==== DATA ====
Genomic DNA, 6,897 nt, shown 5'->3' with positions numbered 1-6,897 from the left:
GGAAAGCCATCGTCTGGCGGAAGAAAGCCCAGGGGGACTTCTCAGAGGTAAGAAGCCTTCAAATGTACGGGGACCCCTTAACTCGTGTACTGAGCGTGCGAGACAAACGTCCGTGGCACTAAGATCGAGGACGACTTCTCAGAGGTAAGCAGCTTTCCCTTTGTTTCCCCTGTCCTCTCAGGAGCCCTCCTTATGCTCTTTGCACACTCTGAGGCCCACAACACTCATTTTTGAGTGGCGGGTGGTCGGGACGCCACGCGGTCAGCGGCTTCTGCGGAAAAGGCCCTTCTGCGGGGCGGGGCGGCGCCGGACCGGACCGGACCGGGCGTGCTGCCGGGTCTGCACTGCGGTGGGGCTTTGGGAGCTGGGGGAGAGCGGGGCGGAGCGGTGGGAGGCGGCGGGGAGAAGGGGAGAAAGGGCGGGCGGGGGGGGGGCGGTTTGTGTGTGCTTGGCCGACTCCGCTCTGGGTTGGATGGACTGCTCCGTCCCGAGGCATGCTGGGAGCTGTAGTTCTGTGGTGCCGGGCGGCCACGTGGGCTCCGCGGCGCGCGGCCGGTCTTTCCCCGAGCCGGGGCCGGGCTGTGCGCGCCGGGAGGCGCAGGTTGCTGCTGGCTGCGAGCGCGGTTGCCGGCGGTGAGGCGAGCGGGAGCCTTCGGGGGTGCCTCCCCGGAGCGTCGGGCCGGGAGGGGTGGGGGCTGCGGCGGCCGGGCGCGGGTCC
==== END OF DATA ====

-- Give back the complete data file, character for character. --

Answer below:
Genomic DNA, 6,897 nt, shown 5'->3' with positions numbered 1-6,897 from the left:
GGAAAGCCATCGTCTGGCGGAAGAAAGCCCAGGGGGACTTCTCAGAGGTAAGAAGCCTTCAAATGTACGGGGACCCCTTAACTCGTGTACTGAGCGTGCGAGACAAACGTCCGTGGCACTAAGATCGAGGACGACTTCTCAGAGGTAAGCAGCTTTCCCTTTGTTTCCCCTGTCCTCTCAGGAGCCCTCCTTATGCTCTTTGCACACTCTGAGGCCCACAACACTCATTTTTGAGTGGCGGGTGGTCGGGACGCCACGCGGTCAGCGGCTTCTGCGGAAAAGGCCCTTCTGCGGGGCGGGGCGGCGCCGGACCGGACCGGACCGGGCGTGCTGCCGGGTCTGCACTGCGGTGGGGCTTTGGGAGCTGGGGGAGAGCGGGGCGGAGCGGTGGGAGGCGGCGGGGAGAAGGGGAGAAAGGGCGGGCGGGGGGGGGGCGGTTTGTGTGTGCTTGGCCGACTCCGCTCTGGGTTGGATGGACTGCTCCGTCCCGAGGCATGCTGGGAGCTGTAGTTCTGTGGTGCCGGGCGGCCACGTGGGCTCCGCGGCGCGCGGCCGGTCTTTCCCCGAGCCGGGGCCGGGCTGTGCGCGCCGGGAGGCGCAGGTTGCTGCTGGCTGCGAGCGCGGTTGCCGGCGGTGAGGCGAGCGGGAGCCTTCGGGGGTGCCTCCCCGGAGCGTCGGGCCGGGAGGGGTGGGGGCTGCGGCGGCCGGGCGCGGGTCC